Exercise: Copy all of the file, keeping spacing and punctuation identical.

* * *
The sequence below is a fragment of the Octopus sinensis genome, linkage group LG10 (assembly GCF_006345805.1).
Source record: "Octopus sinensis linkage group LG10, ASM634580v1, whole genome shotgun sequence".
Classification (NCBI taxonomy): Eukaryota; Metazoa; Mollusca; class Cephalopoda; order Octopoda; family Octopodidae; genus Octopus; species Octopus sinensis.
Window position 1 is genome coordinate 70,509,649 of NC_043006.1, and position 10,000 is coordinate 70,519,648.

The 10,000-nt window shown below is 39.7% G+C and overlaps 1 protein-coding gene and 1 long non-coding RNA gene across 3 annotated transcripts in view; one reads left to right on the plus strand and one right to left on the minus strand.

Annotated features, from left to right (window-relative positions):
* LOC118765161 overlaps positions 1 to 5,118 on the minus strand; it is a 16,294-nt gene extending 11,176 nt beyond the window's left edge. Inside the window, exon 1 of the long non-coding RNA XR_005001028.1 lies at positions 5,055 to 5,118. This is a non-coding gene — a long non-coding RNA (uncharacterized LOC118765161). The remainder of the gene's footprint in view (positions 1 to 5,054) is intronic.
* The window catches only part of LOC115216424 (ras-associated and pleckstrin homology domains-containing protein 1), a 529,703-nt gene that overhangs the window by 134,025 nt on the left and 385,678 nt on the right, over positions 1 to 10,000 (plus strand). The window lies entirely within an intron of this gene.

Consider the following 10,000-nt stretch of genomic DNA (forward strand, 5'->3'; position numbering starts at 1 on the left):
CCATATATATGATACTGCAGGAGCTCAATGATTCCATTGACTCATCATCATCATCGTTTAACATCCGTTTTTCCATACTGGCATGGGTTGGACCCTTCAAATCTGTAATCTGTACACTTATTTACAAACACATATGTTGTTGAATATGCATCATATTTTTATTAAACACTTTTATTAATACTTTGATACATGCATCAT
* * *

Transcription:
The sequence below is a fragment of the Octopus sinensis genome, linkage group LG10 (assembly GCF_006345805.1).
Source record: "Octopus sinensis linkage group LG10, ASM634580v1, whole genome shotgun sequence".
Classification (NCBI taxonomy): Eukaryota; Metazoa; Mollusca; class Cephalopoda; order Octopoda; family Octopodidae; genus Octopus; species Octopus sinensis.
Window position 1 is genome coordinate 70,509,649 of NC_043006.1, and position 10,000 is coordinate 70,519,648.

The 10,000-nt window shown below is 39.7% G+C and overlaps 1 protein-coding gene and 1 long non-coding RNA gene across 3 annotated transcripts in view; one reads left to right on the plus strand and one right to left on the minus strand.

Annotated features, from left to right (window-relative positions):
* LOC118765161 overlaps positions 1 to 5,118 on the minus strand; it is a 16,294-nt gene extending 11,176 nt beyond the window's left edge. Inside the window, exon 1 of the long non-coding RNA XR_005001028.1 lies at positions 5,055 to 5,118. This is a non-coding gene — a long non-coding RNA (uncharacterized LOC118765161). The remainder of the gene's footprint in view (positions 1 to 5,054) is intronic.
* The window catches only part of LOC115216424 (ras-associated and pleckstrin homology domains-containing protein 1), a 529,703-nt gene that overhangs the window by 134,025 nt on the left and 385,678 nt on the right, over positions 1 to 10,000 (plus strand). The window lies entirely within an intron of this gene.

Consider the following 10,000-nt stretch of genomic DNA (forward strand, 5'->3'; position numbering starts at 1 on the left):
CCATATATATGATACTGCAGGAGCTCAATGATTCCATTGACTCATCATCATCATCGTTTAACATCCGTTTTTCCATACTGGCATGGGTTGGACCCTTCAAATCTGTAATCTGTACACTTATTTACAAACACATATGTTGTTGAATATGCATCATATTTTTATTAAACACTTTTATTAATACTTTGATACATGCATCAT